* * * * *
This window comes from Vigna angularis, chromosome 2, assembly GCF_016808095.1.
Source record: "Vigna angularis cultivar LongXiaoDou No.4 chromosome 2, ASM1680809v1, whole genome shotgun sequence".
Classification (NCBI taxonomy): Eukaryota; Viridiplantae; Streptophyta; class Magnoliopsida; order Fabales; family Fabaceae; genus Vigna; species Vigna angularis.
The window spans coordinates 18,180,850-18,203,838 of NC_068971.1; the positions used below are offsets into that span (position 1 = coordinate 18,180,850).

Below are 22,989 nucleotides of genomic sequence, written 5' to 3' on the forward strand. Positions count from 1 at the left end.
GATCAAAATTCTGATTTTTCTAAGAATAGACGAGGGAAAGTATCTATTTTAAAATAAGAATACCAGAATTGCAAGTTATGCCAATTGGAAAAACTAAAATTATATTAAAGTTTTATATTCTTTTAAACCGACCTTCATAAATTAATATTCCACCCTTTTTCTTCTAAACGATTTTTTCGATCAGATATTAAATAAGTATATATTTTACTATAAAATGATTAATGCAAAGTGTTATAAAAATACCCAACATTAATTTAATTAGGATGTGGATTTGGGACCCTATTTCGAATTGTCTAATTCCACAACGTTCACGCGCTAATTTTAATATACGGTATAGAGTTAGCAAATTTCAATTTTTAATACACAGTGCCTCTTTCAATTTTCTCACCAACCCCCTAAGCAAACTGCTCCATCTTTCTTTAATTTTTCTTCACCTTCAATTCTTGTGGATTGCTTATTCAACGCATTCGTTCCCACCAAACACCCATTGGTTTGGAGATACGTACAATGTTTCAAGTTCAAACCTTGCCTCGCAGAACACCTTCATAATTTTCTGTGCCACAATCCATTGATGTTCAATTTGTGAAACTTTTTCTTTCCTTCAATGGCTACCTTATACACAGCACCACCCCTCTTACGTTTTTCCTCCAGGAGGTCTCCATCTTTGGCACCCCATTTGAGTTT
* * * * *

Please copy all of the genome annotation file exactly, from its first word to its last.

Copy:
This window comes from Vigna angularis, chromosome 2, assembly GCF_016808095.1.
Source record: "Vigna angularis cultivar LongXiaoDou No.4 chromosome 2, ASM1680809v1, whole genome shotgun sequence".
Classification (NCBI taxonomy): Eukaryota; Viridiplantae; Streptophyta; class Magnoliopsida; order Fabales; family Fabaceae; genus Vigna; species Vigna angularis.
The window spans coordinates 18,180,850-18,203,838 of NC_068971.1; the positions used below are offsets into that span (position 1 = coordinate 18,180,850).

Below are 22,989 nucleotides of genomic sequence, written 5' to 3' on the forward strand. Positions count from 1 at the left end.
GATCAAAATTCTGATTTTTCTAAGAATAGACGAGGGAAAGTATCTATTTTAAAATAAGAATACCAGAATTGCAAGTTATGCCAATTGGAAAAACTAAAATTATATTAAAGTTTTATATTCTTTTAAACCGACCTTCATAAATTAATATTCCACCCTTTTTCTTCTAAACGATTTTTTCGATCAGATATTAAATAAGTATATATTTTACTATAAAATGATTAATGCAAAGTGTTATAAAAATACCCAACATTAATTTAATTAGGATGTGGATTTGGGACCCTATTTCGAATTGTCTAATTCCACAACGTTCACGCGCTAATTTTAATATACGGTATAGAGTTAGCAAATTTCAATTTTTAATACACAGTGCCTCTTTCAATTTTCTCACCAACCCCCTAAGCAAACTGCTCCATCTTTCTTTAATTTTTCTTCACCTTCAATTCTTGTGGATTGCTTATTCAACGCATTCGTTCCCACCAAACACCCATTGGTTTGGAGATACGTACAATGTTTCAAGTTCAAACCTTGCCTCGCAGAACACCTTCATAATTTTCTGTGCCACAATCCATTGATGTTCAATTTGTGAAACTTTTTCTTTCCTTCAATGGCTACCTTATACACAGCACCACCCCTCTTACGTTTTTCCTCCAGGAGGTCTCCATCTTTGGCACCCCATTTGAGTTT